Cryptoasset tax

As one of the very newest asset types, cryptoassets or cryptocurrency assets still feels like a brave new world to many people.

The unregulated nature and the much reported volatility of cryptoassets mean that it can seem risky and daunting.

corporate tax

We are frequently approached by people who feel very unsure about cryptocurrency – the questions they ask us the most are:

  • What are cryptoassets?
  • What are the different types of cryptoasset?
  • What taxes apply to cryptoassets?

We have provided some brief answers in our FAQs below. However, if you are seeking more detailed information on and help with these or similar questions, please just give us a call, and we will be happy to help you unravel the tangled skein that is crypto.

Cryptoassets (also referred to as ‘tokens’ or ‘cryptocurrency’) are cryptographically secured digital representations of value or contractual rights that can be:

  • transferred
  • stored
  • traded electronically

The exception is that private keys, which are needed to actually implement crypto transactions, are information and not property.

There are four main types of cryptoasset:

  • Cryptocurrency (e.g. Bitcoin), designed to be used as a payment mechanism
  • Utility tokens: gives the holder access to goods or services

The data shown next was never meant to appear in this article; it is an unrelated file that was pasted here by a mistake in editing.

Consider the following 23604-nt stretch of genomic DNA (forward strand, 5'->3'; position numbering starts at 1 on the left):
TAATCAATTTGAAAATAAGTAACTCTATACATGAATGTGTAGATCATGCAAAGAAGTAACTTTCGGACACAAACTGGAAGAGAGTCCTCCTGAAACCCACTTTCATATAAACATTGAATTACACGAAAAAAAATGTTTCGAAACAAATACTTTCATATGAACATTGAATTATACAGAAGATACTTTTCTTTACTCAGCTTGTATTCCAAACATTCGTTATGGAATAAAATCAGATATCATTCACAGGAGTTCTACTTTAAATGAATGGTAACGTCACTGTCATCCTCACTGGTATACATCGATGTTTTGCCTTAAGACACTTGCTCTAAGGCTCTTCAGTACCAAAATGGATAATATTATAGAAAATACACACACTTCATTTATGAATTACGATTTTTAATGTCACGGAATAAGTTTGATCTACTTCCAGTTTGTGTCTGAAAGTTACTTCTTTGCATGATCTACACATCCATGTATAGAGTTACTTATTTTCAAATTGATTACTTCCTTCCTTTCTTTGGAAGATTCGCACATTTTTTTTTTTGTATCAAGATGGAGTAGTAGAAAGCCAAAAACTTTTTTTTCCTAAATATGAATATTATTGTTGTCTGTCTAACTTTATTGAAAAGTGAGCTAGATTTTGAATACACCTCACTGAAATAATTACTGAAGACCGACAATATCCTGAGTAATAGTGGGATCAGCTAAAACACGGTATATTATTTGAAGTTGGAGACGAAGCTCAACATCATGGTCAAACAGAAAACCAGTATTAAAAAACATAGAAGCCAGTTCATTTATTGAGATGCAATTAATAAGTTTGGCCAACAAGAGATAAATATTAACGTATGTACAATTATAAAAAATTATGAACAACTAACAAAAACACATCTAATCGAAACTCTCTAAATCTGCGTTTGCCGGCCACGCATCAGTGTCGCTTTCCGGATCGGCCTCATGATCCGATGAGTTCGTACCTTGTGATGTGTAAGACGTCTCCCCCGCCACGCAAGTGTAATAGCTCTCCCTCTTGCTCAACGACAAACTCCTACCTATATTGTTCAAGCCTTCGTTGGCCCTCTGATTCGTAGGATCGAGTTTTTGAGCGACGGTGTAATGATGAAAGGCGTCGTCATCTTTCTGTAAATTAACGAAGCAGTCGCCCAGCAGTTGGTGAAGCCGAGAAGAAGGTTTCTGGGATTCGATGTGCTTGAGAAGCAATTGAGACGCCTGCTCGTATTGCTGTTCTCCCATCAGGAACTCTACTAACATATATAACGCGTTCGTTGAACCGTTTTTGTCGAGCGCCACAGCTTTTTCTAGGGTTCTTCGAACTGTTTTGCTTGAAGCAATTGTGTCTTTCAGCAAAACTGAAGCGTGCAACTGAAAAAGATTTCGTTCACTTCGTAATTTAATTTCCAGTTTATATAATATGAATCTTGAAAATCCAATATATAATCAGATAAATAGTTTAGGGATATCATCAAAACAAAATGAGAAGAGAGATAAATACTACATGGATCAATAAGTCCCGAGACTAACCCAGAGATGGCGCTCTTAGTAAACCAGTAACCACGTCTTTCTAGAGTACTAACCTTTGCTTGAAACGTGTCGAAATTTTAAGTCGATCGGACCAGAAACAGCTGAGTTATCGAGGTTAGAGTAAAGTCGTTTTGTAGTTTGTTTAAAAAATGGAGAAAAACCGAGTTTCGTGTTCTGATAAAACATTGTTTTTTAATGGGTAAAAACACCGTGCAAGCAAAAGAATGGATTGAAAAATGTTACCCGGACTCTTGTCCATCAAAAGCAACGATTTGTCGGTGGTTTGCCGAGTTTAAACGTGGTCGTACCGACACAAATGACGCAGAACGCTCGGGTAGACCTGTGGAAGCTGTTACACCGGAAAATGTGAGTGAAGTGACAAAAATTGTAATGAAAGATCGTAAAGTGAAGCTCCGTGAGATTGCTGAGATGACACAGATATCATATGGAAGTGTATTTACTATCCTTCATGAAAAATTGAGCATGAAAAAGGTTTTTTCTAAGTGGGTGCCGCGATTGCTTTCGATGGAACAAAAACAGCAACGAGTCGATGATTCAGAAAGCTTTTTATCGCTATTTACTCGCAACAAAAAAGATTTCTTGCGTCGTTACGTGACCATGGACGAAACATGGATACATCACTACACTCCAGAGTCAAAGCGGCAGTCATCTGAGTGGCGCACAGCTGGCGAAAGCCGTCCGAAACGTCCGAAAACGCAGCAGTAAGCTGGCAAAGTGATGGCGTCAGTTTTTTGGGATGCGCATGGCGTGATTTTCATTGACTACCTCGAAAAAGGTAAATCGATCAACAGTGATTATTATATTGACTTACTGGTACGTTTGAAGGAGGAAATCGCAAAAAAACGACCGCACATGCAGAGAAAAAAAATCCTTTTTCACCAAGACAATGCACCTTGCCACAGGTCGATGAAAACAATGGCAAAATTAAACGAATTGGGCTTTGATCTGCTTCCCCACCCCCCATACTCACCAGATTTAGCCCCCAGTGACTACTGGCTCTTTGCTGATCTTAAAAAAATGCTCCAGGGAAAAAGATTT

• Security tokens: gives an interest in a business
  • Stablecoins: a form of cryptoasset pegged to a mainstream currency such as the dollar. These are currently taxed as cryptoassets and not considered currency

NFTs (Non-Fungible Tokens) are not listed by HMRC. These may be a utility token or may represent physical assets or even other digital assets.

The key question for individuals is whether the disposal of cryptoassets is subject to income tax or capital gains tax.

The short answer is that individuals will usually be subject to capital gains tax on the disposal of cryptoassets, but there are some circumstances where income tax will apply. 

These include: 

  • If trading, but HMRC states this is ‘only in exceptional circumstances’
  • Cryptoassets received for employment
  • When mining cryptocurrency (the process used to generate new coins and verify new transactions)
  • When staking cryptocurrency (passive income from cryptocurrency holdings)
  • On airdrops (tokens delivered to the wallets of current cryptocurrency traders, either for free or in exchange for a small promotional service)

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